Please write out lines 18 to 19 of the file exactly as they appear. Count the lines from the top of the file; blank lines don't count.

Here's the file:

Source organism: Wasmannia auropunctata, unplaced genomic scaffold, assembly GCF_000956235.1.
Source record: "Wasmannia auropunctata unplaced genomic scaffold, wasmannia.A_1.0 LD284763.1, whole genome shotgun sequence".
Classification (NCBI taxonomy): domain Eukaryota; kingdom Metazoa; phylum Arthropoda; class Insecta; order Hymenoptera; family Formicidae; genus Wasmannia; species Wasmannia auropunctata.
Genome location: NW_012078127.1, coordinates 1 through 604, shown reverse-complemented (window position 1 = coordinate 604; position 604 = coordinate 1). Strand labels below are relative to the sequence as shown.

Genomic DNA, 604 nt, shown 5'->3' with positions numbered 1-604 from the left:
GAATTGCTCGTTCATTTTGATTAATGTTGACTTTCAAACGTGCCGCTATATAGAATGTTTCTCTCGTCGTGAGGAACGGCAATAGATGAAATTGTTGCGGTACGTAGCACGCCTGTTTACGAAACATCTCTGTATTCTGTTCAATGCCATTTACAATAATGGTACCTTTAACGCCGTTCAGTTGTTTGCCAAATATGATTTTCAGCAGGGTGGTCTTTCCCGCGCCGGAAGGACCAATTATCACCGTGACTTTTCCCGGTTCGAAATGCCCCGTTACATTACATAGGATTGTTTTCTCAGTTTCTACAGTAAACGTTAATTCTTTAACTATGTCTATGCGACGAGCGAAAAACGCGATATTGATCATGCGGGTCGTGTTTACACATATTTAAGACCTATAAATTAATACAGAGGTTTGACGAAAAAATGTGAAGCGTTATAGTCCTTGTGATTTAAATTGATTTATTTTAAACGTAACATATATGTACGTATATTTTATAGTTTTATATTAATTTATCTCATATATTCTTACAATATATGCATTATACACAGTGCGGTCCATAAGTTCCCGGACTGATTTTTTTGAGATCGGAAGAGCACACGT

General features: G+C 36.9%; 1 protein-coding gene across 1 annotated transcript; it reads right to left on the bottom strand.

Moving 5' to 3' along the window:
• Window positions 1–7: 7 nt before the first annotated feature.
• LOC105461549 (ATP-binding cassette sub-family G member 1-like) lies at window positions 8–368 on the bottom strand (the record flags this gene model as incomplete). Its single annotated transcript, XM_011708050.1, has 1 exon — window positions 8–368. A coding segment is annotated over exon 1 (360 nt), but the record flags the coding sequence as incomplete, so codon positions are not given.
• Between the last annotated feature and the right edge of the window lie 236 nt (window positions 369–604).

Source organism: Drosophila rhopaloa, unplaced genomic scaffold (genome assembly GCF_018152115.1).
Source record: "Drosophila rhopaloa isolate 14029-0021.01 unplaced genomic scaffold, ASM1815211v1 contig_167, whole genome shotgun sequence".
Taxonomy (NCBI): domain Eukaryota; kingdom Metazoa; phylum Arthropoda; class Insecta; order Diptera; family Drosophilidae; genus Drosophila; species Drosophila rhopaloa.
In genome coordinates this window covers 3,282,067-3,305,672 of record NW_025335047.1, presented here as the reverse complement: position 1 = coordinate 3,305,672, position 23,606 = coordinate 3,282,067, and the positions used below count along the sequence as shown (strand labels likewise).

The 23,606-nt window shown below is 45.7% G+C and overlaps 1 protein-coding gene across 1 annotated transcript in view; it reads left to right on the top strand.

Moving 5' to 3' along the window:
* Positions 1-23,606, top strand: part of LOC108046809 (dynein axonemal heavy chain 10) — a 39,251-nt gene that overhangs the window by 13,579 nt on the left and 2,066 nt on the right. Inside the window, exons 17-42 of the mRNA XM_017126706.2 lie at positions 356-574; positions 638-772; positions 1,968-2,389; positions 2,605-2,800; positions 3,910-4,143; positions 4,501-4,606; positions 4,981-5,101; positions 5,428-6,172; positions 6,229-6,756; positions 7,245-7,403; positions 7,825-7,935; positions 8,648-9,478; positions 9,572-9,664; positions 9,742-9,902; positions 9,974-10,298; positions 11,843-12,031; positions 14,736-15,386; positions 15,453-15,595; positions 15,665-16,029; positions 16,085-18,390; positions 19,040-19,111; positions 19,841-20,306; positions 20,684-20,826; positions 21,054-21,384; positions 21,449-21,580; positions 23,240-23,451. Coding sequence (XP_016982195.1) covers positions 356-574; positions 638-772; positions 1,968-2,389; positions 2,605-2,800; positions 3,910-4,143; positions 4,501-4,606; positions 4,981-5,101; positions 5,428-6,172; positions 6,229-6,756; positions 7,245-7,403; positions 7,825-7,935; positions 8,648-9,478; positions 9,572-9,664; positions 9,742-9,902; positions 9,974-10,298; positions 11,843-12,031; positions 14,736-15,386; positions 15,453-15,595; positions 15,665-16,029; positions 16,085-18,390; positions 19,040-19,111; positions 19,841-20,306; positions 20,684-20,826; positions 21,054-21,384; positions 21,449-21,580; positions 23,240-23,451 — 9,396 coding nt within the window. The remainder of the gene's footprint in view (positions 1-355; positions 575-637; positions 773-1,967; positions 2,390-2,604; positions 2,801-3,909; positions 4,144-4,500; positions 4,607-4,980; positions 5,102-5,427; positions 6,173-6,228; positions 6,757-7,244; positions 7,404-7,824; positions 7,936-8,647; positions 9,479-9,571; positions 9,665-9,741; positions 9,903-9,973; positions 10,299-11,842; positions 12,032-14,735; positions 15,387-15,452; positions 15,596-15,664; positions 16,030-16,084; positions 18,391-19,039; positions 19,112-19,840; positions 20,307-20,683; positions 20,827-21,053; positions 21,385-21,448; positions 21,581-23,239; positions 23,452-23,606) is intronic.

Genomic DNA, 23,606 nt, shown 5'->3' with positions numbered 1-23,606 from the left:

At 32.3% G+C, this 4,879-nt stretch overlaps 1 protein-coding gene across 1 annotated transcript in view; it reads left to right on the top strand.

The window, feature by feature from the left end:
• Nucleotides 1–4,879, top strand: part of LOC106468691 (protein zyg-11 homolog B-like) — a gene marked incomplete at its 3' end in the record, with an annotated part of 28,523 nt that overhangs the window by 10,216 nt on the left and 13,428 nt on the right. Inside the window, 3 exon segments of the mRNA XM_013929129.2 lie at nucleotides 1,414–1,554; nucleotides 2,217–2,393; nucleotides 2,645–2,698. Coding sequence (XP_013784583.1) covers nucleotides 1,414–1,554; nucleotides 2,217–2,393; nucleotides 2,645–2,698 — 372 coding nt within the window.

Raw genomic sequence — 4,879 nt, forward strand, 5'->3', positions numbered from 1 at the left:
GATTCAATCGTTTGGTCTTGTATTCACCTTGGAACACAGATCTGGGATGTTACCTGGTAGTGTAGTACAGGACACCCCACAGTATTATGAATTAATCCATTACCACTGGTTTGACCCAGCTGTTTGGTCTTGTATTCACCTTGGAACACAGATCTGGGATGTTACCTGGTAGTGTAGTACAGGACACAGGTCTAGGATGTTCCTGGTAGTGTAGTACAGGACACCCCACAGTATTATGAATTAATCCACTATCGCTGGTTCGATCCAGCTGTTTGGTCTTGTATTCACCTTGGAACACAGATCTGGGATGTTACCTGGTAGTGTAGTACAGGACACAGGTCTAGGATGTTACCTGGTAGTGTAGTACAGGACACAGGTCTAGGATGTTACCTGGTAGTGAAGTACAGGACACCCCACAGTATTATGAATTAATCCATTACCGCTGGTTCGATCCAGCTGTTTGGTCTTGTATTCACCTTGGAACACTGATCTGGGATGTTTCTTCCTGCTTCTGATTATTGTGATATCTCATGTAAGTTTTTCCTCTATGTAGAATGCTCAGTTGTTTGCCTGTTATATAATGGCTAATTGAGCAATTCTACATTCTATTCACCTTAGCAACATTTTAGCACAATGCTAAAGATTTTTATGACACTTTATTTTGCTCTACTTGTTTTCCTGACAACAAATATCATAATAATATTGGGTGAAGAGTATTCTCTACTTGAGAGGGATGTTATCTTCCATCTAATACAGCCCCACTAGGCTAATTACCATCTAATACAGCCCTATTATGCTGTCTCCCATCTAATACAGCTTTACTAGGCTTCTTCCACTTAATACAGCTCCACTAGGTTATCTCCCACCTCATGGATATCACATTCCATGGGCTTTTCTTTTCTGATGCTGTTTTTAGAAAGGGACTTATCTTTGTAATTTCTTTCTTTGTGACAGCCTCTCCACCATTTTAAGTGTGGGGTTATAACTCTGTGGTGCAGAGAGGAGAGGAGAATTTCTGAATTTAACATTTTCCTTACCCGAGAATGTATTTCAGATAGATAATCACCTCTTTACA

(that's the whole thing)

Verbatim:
* Positions 1-23,606, top strand: part of LOC108046809 (dynein axonemal heavy chain 10) — a 39,251-nt gene that overhangs the window by 13,579 nt on the left and 2,066 nt on the right. Inside the window, exons 17-42 of the mRNA XM_017126706.2 lie at positions 356-574; positions 638-772; positions 1,968-2,389; positions 2,605-2,800; positions 3,910-4,143; positions 4,501-4,606; positions 4,981-5,101; positions 5,428-6,172; positions 6,229-6,756; positions 7,245-7,403; positions 7,825-7,935; positions 8,648-9,478; positions 9,572-9,664; positions 9,742-9,902; positions 9,974-10,298; positions 11,843-12,031; positions 14,736-15,386; positions 15,453-15,595; positions 15,665-16,029; positions 16,085-18,390; positions 19,040-19,111; positions 19,841-20,306; positions 20,684-20,826; positions 21,054-21,384; positions 21,449-21,580; positions 23,240-23,451. Coding sequence (XP_016982195.1) covers positions 356-574; positions 638-772; positions 1,968-2,389; positions 2,605-2,800; positions 3,910-4,143; positions 4,501-4,606; positions 4,981-5,101; positions 5,428-6,172; positions 6,229-6,756; positions 7,245-7,403; positions 7,825-7,935; positions 8,648-9,478; positions 9,572-9,664; positions 9,742-9,902; positions 9,974-10,298; positions 11,843-12,031; positions 14,736-15,386; positions 15,453-15,595; positions 15,665-16,029; positions 16,085-18,390; positions 19,040-19,111; positions 19,841-20,306; positions 20,684-20,826; positions 21,054-21,384; positions 21,449-21,580; positions 23,240-23,451 — 9,396 coding nt within the window. The remainder of the gene's footprint in view (positions 1-355; positions 575-637; positions 773-1,967; positions 2,390-2,604; positions 2,801-3,909; positions 4,144-4,500; positions 4,607-4,980; positions 5,102-5,427; positions 6,173-6,228; positions 6,757-7,244; positions 7,404-7,824; positions 7,936-8,647; positions 9,479-9,571; positions 9,665-9,741; positions 9,903-9,973; positions 10,299-11,842; positions 12,032-14,735; positions 15,387-15,452; positions 15,596-15,664; positions 16,030-16,084; positions 18,391-19,039; positions 19,112-19,840; positions 20,307-20,683; positions 20,827-21,053; positions 21,385-21,448; positions 21,581-23,239; positions 23,452-23,606) is intronic.

Genomic DNA, 23,606 nt, shown 5'->3' with positions numbered 1-23,606 from the left: